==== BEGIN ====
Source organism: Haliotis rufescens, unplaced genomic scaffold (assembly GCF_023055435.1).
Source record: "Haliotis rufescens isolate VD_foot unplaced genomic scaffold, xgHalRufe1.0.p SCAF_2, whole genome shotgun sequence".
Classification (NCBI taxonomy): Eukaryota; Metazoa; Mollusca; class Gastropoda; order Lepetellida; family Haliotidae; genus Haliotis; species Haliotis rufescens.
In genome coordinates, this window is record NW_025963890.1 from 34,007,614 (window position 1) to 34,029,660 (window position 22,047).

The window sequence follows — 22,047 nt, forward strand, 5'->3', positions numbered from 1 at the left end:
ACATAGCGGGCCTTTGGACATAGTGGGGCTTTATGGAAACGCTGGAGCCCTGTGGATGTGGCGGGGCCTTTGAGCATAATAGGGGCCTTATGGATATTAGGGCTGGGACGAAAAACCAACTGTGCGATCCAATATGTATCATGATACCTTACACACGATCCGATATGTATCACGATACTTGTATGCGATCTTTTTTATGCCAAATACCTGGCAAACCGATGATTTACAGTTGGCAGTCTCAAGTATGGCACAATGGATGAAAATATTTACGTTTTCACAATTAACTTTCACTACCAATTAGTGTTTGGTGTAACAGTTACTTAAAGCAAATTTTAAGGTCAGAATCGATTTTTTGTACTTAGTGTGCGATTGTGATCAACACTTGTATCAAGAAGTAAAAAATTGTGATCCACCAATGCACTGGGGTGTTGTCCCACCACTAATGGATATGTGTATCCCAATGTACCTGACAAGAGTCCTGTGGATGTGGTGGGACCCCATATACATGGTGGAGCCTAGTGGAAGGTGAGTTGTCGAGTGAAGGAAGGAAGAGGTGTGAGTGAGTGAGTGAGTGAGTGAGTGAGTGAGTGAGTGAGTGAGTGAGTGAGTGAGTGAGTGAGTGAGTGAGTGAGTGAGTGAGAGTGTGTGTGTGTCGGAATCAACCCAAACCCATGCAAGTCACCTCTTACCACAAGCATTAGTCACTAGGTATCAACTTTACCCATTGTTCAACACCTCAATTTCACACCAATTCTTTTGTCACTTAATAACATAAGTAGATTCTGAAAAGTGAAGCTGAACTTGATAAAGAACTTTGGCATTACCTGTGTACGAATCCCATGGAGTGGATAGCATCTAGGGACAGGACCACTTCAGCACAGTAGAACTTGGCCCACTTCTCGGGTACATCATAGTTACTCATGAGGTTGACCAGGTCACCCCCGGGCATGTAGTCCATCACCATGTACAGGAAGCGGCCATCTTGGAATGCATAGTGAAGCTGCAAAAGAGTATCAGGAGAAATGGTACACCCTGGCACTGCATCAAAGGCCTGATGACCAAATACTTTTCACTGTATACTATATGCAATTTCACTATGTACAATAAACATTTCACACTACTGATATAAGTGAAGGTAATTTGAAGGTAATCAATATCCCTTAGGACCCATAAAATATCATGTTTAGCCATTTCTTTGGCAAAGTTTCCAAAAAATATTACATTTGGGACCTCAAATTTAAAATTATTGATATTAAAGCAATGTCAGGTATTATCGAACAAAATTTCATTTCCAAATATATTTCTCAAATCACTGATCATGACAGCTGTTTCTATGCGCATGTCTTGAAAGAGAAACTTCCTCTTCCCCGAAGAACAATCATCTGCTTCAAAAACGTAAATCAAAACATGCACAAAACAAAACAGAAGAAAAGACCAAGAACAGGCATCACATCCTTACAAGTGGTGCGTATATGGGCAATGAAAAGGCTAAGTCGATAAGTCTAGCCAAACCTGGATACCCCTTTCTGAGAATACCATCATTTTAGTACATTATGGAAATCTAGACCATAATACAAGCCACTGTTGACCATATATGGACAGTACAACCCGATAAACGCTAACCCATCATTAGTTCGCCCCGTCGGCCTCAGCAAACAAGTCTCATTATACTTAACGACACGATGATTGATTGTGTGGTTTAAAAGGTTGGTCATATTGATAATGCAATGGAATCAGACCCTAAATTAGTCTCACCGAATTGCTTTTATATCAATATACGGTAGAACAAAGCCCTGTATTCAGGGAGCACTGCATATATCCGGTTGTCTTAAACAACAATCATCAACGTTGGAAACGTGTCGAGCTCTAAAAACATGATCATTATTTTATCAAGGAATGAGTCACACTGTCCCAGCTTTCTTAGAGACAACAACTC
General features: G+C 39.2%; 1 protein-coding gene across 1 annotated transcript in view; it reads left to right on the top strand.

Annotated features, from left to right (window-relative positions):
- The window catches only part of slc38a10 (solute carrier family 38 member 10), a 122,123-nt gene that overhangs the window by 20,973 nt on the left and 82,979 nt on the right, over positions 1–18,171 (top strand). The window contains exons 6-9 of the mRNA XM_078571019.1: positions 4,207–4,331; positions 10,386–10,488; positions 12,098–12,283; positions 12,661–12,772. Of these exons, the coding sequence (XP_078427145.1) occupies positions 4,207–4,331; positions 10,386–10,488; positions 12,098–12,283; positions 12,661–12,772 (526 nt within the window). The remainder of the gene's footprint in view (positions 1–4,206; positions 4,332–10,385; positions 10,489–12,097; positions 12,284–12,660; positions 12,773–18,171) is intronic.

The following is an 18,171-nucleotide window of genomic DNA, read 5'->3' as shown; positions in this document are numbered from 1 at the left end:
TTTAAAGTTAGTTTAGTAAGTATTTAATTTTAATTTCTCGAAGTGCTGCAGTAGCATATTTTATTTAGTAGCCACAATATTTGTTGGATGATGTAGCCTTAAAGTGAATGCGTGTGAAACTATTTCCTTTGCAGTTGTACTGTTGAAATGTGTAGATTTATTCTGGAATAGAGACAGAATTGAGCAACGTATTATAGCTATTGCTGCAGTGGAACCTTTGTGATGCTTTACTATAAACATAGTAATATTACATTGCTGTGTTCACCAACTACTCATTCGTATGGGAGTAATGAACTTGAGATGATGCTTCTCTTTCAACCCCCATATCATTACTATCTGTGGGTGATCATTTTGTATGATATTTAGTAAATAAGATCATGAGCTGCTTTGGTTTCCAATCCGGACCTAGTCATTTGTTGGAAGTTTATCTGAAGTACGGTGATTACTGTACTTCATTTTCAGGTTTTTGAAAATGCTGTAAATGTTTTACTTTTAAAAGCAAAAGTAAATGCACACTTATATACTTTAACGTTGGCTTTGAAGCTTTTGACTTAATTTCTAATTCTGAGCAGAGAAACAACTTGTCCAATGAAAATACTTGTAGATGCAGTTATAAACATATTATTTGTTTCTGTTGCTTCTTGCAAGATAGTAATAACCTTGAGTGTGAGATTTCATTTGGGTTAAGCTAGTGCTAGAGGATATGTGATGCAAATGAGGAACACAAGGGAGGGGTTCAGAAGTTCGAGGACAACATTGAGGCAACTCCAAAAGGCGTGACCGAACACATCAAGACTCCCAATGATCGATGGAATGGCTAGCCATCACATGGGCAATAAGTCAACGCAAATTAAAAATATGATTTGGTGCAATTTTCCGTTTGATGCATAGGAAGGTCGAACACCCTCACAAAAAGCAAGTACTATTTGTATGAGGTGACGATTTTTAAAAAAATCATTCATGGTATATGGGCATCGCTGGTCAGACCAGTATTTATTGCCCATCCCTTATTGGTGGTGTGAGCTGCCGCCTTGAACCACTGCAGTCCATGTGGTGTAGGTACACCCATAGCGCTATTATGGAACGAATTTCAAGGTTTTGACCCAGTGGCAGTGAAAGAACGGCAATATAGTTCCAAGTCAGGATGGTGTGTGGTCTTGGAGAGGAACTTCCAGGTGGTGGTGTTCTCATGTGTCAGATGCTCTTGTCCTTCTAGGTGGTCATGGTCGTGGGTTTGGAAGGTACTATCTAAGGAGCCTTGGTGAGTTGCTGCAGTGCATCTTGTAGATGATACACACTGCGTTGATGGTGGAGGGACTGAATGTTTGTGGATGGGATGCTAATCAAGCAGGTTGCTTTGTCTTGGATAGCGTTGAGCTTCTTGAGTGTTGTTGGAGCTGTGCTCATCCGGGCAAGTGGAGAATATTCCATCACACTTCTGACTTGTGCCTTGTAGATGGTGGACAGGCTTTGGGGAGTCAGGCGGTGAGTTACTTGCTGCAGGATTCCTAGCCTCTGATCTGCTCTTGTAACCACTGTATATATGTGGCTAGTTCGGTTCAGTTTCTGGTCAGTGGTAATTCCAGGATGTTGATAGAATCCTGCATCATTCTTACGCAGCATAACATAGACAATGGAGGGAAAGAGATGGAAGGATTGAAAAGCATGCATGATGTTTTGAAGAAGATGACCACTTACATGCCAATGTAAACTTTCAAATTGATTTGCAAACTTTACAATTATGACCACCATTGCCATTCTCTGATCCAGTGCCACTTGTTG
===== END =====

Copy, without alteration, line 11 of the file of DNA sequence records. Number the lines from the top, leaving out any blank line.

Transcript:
TTTAAAGTTAGTTTAGTAAGTATTTAATTTTAATTTCTCGAAGTGCTGCAGTAGCATATTTTATTTAGTAGCCACAATATTTGTTGGATGATGTAGCCTTAAAGTGAATGCGTGTGAAACTATTTCCTTTGCAGTTGTACTGTTGAAATGTGTAGATTTATTCTGGAATAGAGACAGAATTGAGCAACGTATTATAGCTATTGCTGCAGTGGAACCTTTGTGATGCTTTACTATAAACATAGTAATATTACATTGCTGTGTTCACCAACTACTCATTCGTATGGGAGTAATGAACTTGAGATGATGCTTCTCTTTCAACCCCCATATCATTACTATCTGTGGGTGATCATTTTGTATGATATTTAGTAAATAAGATCATGAGCTGCTTTGGTTTCCAATCCGGACCTAGTCATTTGTTGGAAGTTTATCTGAAGTACGGTGATTACTGTACTTCATTTTCAGGTTTTTGAAAATGCTGTAAATGTTTTACTTTTAAAAGCAAAAGTAAATGCACACTTATATACTTTAACGTTGGCTTTGAAGCTTTTGACTTAATTTCTAATTCTGAGCAGAGAAACAACTTGTCCAATGAAAATACTTGTAGATGCAGTTATAAACATATTATTTGTTTCTGTTGCTTCTTGCAAGATAGTAATAACCTTGAGTGTGAGATTTCATTTGGGTTAAGCTAGTGCTAGAGGATATGTGATGCAAATGAGGAACACAAGGGAGGGGTTCAGAAGTTCGAGGACAACATTGAGGCAACTCCAAAAGGCGTGACCGAACACATCAAGACTCCCAATGATCGATGGAATGGCTAGCCATCACATGGGCAATAAGTCAACGCAAATTAAAAATATGATTTGGTGCAATTTTCCGTTTGATGCATAGGAAGGTCGAACACCCTCACAAAAAGCAAGTACTATTTGTATGAGGTGACGATTTTTAAAAAAATCATTCATGGTATATGGGCATCGCTGGTCAGACCAGTATTTATTGCCCATCCCTTATTGGTGGTGTGAGCTGCCGCCTTGAACCACTGCAGTCCATGTGGTGTAGGTACACCCATAGCGCTATTATGGAACGAATTTCAAGGTTTTGACCCAGTGGCAGTGAAAGAACGGCAATATAGTTCCAAGTCAGGATGGTGTGTGGTCTTGGAGAGGAACTTCCAGGTGGTGGTGTTCTCATGTGTCAGATGCTCTTGTCCTTCTAGGTGGTCATGGTCGTGGGTTTGGAAGGTACTATCTAAGGAGCCTTGGTGAGTTGCTGCAGTGCATCTTGTAGATGATACACACTGCGTTGATGGTGGAGGGACTGAATGTTTGTGGATGGGATGCTAATCAAGCAGGTTGCTTTGTCTTGGATAGCGTTGAGCTTCTTGAGTGTTGTTGGAGCTGTGCTCATCCGGGCAAGTGGAGAATATTCCATCACACTTCTGACTTGTGCCTTGTAGATGGTGGACAGGCTTTGGGGAGTCAGGCGGTGAGTTACTTGCTGCAGGATTCCTAGCCTCTGATCTGCTCTTGTAACCACTGTATATATGTGGCTAGTTCGGTTCAGTTTCTGGTCAGTGGTAATTCCAGGATGTTGATAGAATCCTGCATCATTCTTACGCAGCATAACATAGACAATGGAGGGAAAGAGATGGAAGGATTGAAAAGCATGCATGATGTTTTGAAGAAGATGACCACTTACATGCCAATGTAAACTTTCAAATTGATTTGCAAACTTTACAATTATGACCACCATTGCCATTCTCTGATCCAGTGCCACTTGTTG